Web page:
[Opening Note: This is a two part blog – in the second part, which will posted shortly, we do a general review of the Legal test].
Unfortunately the wheels of justice move slowly. We first announced the “New Agency Test” about 23 months ago. We filed suit 18 months ago. We finally had our first scheduled trial of a contested case last week.
The case was big – a $25,000 loan that made three payments so the principal due was $23,800 (ok, actually $23,766.14). The defendant had disputed and objected every step of the way. The basis for the dispute – pick from the menu of debtor claims – (a) deceptive lending practices; (b) racism; (c) no signed contract; (d) flawed chain of title; (e) usury; (f) improper accounting of payments. Fine, we can deal with it.
Then this spring, in a case management conference, the specter of the SEC Cease & Desist was raised. The defendant amended their answer to say that since “the SEC had found that these were illegal securities – they didn’t owe the money.” The defendant’s argument continued, since this was an “investment” for the people who put up the money, it wasn’t a loan and they had no obligation to repay. In support of this position, the defendant filed 300 pages of web posts on the subject.
Our lead attorney (who I will contend is the premier debt collection attorney in California) and I spent more than 20 hours in trial prep. We assembled more than 40 POUNDS of printouts in support of every aspect of our position. We repeatedly walked through our chain of testimony – exploring different approaches. At the end of the day, we decided to put me on the stand first and attack the issues directly. Our position was simple, the issue with the SEC is a lender only issue – it has no bearing on the enforceability of the loans. We did multiple dry runs until we could present a coherent case – gently educating the court about peer-to-peer lending – in 30 minutes. Our attorney and I have worked together for more than a decade – pursuing loans for four different corporate clients. When we did our final dry run, we agreed that it was a thing a beauty.
When we arrived at the court room and checked in with the clerk there was no defendant. Courts tend to be very “consumer friendly” – we’re told to wait to see if the defendant shows up. After two hours, they call the case without the defendant present. At this point, it should be a no brainer – a default prove up. Not so, the judge reads the file and says – “I need to prove that this is a valid debt and you have standing to sue.” My attorney says “do we need to label each exhibit, as there are more than 500 of them.” The judge says “let me see them.” We drop roughly 20 pounds of exhibits on the bench.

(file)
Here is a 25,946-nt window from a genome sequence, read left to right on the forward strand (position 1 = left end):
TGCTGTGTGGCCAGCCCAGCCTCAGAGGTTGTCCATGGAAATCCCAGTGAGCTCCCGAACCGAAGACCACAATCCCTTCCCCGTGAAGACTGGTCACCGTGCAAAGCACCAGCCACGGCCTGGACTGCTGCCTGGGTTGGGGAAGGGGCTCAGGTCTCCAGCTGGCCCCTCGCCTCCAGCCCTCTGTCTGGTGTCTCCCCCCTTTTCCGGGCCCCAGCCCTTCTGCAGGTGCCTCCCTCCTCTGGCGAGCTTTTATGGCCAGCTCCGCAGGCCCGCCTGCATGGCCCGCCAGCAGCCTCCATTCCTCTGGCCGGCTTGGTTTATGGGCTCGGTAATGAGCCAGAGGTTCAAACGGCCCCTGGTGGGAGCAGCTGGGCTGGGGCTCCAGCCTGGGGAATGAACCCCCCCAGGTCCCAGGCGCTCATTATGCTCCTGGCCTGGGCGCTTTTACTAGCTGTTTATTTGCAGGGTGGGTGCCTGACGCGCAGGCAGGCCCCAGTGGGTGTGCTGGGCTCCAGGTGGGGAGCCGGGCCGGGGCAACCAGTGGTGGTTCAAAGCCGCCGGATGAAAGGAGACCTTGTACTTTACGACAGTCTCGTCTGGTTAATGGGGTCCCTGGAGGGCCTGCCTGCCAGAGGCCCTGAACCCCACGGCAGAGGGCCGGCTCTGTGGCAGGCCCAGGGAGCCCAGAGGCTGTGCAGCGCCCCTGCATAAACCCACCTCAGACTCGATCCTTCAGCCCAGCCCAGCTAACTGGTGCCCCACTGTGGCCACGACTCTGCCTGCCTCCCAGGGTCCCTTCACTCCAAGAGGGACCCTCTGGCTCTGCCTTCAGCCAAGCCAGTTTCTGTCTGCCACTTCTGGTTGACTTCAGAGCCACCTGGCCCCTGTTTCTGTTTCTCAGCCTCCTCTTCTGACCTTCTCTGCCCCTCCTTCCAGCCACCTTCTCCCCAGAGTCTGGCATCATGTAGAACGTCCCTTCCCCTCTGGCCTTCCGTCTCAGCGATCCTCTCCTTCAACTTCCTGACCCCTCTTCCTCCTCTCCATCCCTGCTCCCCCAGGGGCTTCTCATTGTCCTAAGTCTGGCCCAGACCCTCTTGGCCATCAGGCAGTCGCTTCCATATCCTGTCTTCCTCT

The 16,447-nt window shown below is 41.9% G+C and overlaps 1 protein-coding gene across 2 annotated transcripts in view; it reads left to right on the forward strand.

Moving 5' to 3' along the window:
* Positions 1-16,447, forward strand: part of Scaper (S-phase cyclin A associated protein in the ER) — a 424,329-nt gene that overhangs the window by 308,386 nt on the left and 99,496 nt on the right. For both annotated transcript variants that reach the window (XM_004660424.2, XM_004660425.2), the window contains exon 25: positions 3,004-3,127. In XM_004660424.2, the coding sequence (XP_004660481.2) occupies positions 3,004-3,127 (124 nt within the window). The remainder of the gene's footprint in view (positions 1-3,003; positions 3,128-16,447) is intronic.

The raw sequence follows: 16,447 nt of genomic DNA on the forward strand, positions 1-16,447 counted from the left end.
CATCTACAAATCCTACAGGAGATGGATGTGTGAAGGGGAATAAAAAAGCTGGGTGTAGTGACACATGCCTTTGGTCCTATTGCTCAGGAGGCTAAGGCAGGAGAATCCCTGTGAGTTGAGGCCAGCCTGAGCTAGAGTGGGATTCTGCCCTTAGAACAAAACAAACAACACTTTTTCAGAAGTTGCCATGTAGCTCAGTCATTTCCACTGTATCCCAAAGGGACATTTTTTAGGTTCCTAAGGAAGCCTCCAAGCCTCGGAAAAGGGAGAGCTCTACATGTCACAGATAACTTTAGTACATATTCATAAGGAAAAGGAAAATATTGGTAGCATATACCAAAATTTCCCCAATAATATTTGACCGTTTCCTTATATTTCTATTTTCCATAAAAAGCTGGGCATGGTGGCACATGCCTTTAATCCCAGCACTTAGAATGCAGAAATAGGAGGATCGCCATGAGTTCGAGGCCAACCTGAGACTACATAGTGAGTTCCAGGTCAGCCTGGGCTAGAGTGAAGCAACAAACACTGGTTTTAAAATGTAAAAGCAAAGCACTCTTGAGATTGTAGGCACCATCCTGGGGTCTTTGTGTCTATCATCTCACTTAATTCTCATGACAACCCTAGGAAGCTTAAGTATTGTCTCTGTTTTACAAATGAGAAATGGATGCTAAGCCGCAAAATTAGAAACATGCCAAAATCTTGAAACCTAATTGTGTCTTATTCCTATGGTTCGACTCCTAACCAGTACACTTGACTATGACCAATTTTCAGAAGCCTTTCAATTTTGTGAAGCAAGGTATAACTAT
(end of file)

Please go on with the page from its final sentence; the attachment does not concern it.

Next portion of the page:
The look of the judge’s face was priceless – made you wish that cameras were allowed in the courtroom. At this point, the judge says – “Do you have a single piece of paper that shows the $23.8 K balance” We did. The judge then says, “Mr. Fuller, are you willing to be sworn and testify that the allegations of the complaint are true.” I was.. And then those sweet, sweet words – “Judgment to the plaintiff….”
My attorney and I said “Thank you, your honor” – walked out of the courtroom and did the ridiculously appearing routine of two guys over 50 doing a “High Five.”
Will we see anything out of this judgment? I don’t know. When we identified this account for suit, the defendant owned a house with significant equity. Now according to the Zillow estimate, the defendant is “under water” on their mortgage.
At this point, the defendant has 30 days to appeal the judgment. After that, we can avail ourselves of multiple post judgment. In addition to placing a lien on the defendant’s home, we can seek wage or bank garnishment.
The second part of this blog will be a general update on the legal test. We understand that for those unaccustomed to the pace of the legal collections process, this has been frustrating, but tests are about learning. We appreciate the participation and patience of everyone that volunteered to be part of the test.